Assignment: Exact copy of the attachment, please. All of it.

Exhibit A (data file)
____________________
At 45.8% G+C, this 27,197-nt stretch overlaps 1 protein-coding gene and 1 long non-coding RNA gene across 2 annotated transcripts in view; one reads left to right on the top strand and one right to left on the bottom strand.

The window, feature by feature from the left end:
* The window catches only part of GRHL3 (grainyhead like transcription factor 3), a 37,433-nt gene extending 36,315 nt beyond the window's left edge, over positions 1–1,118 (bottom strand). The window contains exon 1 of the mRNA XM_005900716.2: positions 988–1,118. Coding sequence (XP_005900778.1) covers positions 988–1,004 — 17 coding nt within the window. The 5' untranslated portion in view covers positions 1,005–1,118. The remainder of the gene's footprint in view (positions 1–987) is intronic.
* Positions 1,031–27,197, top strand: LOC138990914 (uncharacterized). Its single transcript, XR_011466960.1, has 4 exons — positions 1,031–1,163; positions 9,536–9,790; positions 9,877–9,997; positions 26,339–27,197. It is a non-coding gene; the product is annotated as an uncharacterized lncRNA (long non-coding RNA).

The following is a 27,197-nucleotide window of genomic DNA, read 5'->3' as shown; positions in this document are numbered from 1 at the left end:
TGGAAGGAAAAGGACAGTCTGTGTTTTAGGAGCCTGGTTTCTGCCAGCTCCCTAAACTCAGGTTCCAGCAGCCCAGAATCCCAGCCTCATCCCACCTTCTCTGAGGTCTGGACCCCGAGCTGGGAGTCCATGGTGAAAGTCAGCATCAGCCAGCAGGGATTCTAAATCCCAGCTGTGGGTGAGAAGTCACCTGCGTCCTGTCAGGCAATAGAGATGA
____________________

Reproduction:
At 45.8% G+C, this 27,197-nt stretch overlaps 1 protein-coding gene and 1 long non-coding RNA gene across 2 annotated transcripts in view; one reads left to right on the top strand and one right to left on the bottom strand.

The window, feature by feature from the left end:
* The window catches only part of GRHL3 (grainyhead like transcription factor 3), a 37,433-nt gene extending 36,315 nt beyond the window's left edge, over positions 1–1,118 (bottom strand). The window contains exon 1 of the mRNA XM_005900716.2: positions 988–1,118. Coding sequence (XP_005900778.1) covers positions 988–1,004 — 17 coding nt within the window. The 5' untranslated portion in view covers positions 1,005–1,118. The remainder of the gene's footprint in view (positions 1–987) is intronic.
* Positions 1,031–27,197, top strand: LOC138990914 (uncharacterized). Its single transcript, XR_011466960.1, has 4 exons — positions 1,031–1,163; positions 9,536–9,790; positions 9,877–9,997; positions 26,339–27,197. It is a non-coding gene; the product is annotated as an uncharacterized lncRNA (long non-coding RNA).

The following is a 27,197-nucleotide window of genomic DNA, read 5'->3' as shown; positions in this document are numbered from 1 at the left end:
TGGAAGGAAAAGGACAGTCTGTGTTTTAGGAGCCTGGTTTCTGCCAGCTCCCTAAACTCAGGTTCCAGCAGCCCAGAATCCCAGCCTCATCCCACCTTCTCTGAGGTCTGGACCCCGAGCTGGGAGTCCATGGTGAAAGTCAGCATCAGCCAGCAGGGATTCTAAATCCCAGCTGTGGGTGAGAAGTCACCTGCGTCCTGTCAGGCAATAGAGATGA